By Selma Lewis, Memphis
Leap-year baby Fannie Rose Shore was the second daughter born to Russian Jewish immigrants Anna and Sol Shore on February 19, 1916, in Winchester. In 1923 the family moved to Nashville where they prospered. Poliomyelitis left Fannie Rose with a damaged leg, but perseverance, exercise, and determination kept the injury from becoming a permanent handicap, and she became an excellent swimmer and tennis player.
Fannie Rose began to sing in childhood, continued in high school, and in college at Vanderbilt University she joined the professional ranks, singing with the popular Francis Craig orchestra. Her talent prompted a trip to New York between her junior and senior years at college. Despite a positive reception, her father insisted she obtain her B.A. degree before moving to New York, where, after changing her name to Dinah, she sought fame and fortune. Both came almost immediately, as she was hired by radio star Eddie Cantor to sing on his weekly show.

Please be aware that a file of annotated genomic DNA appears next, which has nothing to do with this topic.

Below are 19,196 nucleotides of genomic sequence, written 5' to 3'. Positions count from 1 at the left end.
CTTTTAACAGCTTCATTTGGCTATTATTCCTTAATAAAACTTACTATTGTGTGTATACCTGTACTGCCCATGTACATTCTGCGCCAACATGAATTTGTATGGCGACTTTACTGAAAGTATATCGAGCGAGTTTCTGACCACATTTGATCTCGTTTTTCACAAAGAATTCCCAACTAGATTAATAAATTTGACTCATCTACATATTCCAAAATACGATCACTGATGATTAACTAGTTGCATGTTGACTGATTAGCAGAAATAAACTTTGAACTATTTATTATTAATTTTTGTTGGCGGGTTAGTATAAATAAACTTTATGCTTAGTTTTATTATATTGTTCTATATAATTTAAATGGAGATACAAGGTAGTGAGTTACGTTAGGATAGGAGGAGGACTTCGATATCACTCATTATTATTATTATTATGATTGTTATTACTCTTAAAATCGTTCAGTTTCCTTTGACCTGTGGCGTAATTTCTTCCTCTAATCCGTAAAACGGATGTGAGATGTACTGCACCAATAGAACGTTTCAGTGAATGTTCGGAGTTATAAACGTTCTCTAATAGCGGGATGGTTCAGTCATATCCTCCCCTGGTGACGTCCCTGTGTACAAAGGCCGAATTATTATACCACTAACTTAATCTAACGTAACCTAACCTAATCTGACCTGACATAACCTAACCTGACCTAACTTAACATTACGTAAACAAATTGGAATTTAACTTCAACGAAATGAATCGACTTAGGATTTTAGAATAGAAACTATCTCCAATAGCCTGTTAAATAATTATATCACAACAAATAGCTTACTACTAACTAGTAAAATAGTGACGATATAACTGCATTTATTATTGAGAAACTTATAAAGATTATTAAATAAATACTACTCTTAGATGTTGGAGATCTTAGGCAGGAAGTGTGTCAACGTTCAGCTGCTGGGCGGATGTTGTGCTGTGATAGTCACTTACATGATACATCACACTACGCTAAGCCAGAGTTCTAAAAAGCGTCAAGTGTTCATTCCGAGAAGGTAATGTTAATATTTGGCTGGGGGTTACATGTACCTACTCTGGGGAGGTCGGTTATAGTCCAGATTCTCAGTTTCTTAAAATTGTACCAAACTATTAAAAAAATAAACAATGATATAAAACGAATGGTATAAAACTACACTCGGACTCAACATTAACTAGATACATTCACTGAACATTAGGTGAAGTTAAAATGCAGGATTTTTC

Dinah Shore's success quickly escalated. After entertaining the troops in World War II, she became a celebrity as television began its domination of the entertainment industry. On The Dinah Shore Show she explored important contemporary issues with guests. Many of them involved an interest and skill in cooking, from which three cookbooks resulted. Her voice, smile, and trademark kiss to the audience made hers a household name. She became the highest paid female entertainer of her time and continued to perform in benefit concerts until her final illness and death in 1994.
Copyrighted material from The Tennessee Encyclopedia of History and Culture, courtesy of the Tennessee Historical Society.